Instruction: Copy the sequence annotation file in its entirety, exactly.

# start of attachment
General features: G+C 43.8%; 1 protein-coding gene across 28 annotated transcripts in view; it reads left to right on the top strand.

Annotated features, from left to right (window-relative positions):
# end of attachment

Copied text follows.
General features: G+C 43.8%; 1 protein-coding gene across 28 annotated transcripts in view; it reads left to right on the top strand.

Annotated features, from left to right (window-relative positions):